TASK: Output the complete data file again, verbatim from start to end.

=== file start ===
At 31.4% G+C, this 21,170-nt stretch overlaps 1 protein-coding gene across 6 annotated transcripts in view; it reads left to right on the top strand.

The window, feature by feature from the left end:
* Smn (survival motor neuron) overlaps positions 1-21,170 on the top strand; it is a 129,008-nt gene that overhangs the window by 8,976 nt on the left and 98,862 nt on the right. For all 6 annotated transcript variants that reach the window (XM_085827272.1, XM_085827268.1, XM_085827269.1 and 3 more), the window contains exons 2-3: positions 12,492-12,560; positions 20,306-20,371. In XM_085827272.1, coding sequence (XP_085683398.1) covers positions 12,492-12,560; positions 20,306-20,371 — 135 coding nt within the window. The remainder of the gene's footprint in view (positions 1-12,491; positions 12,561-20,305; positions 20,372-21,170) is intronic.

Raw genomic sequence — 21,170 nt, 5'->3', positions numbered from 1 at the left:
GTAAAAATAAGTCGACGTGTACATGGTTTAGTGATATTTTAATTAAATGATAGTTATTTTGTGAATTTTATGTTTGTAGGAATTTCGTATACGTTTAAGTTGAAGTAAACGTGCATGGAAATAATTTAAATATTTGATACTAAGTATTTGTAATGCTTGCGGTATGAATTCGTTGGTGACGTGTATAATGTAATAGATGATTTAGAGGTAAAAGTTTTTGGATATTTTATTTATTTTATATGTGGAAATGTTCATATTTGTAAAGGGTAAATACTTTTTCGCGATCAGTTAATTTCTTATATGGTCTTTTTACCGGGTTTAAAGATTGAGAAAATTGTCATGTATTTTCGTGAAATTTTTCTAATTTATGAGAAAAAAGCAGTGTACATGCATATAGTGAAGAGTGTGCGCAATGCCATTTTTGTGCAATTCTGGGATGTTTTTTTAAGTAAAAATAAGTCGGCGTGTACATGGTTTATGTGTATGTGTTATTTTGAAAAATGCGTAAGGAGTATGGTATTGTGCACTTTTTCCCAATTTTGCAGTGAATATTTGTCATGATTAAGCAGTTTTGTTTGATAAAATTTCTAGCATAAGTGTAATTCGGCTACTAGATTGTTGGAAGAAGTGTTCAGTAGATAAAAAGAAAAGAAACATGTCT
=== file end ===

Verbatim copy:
At 31.4% G+C, this 21,170-nt stretch overlaps 1 protein-coding gene across 6 annotated transcripts in view; it reads left to right on the top strand.

The window, feature by feature from the left end:
* Smn (survival motor neuron) overlaps positions 1-21,170 on the top strand; it is a 129,008-nt gene that overhangs the window by 8,976 nt on the left and 98,862 nt on the right. For all 6 annotated transcript variants that reach the window (XM_085827272.1, XM_085827268.1, XM_085827269.1 and 3 more), the window contains exons 2-3: positions 12,492-12,560; positions 20,306-20,371. In XM_085827272.1, coding sequence (XP_085683398.1) covers positions 12,492-12,560; positions 20,306-20,371 — 135 coding nt within the window. The remainder of the gene's footprint in view (positions 1-12,491; positions 12,561-20,305; positions 20,372-21,170) is intronic.

Raw genomic sequence — 21,170 nt, 5'->3', positions numbered from 1 at the left:
GTAAAAATAAGTCGACGTGTACATGGTTTAGTGATATTTTAATTAAATGATAGTTATTTTGTGAATTTTATGTTTGTAGGAATTTCGTATACGTTTAAGTTGAAGTAAACGTGCATGGAAATAATTTAAATATTTGATACTAAGTATTTGTAATGCTTGCGGTATGAATTCGTTGGTGACGTGTATAATGTAATAGATGATTTAGAGGTAAAAGTTTTTGGATATTTTATTTATTTTATATGTGGAAATGTTCATATTTGTAAAGGGTAAATACTTTTTCGCGATCAGTTAATTTCTTATATGGTCTTTTTACCGGGTTTAAAGATTGAGAAAATTGTCATGTATTTTCGTGAAATTTTTCTAATTTATGAGAAAAAAGCAGTGTACATGCATATAGTGAAGAGTGTGCGCAATGCCATTTTTGTGCAATTCTGGGATGTTTTTTTAAGTAAAAATAAGTCGGCGTGTACATGGTTTATGTGTATGTGTTATTTTGAAAAATGCGTAAGGAGTATGGTATTGTGCACTTTTTCCCAATTTTGCAGTGAATATTTGTCATGATTAAGCAGTTTTGTTTGATAAAATTTCTAGCATAAGTGTAATTCGGCTACTAGATTGTTGGAAGAAGTGTTCAGTAGATAAAAAGAAAAGAAACATGTCT